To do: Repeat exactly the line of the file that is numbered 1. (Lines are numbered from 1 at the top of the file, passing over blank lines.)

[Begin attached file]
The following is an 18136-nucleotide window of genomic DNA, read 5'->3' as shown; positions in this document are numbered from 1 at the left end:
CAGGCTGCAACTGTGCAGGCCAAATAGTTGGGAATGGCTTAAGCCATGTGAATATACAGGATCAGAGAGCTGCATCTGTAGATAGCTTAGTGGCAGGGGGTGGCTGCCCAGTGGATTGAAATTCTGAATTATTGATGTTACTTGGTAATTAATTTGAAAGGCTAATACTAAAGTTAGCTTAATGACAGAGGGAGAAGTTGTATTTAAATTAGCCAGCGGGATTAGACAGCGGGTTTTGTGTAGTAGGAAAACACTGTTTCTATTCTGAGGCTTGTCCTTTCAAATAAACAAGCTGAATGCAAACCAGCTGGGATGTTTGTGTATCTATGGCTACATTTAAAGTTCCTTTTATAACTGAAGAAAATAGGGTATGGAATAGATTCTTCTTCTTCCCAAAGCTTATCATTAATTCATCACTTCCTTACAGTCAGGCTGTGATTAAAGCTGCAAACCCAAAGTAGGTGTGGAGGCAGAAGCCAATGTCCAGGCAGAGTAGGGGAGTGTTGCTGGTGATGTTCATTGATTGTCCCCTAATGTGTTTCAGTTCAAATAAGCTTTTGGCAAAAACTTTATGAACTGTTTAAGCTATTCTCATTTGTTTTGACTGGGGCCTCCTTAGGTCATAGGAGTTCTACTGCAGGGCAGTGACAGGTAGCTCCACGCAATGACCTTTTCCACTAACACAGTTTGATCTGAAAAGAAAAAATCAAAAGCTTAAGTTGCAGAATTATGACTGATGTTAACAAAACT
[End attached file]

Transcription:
The following is an 18136-nucleotide window of genomic DNA, read 5'->3' as shown; positions in this document are numbered from 1 at the left end: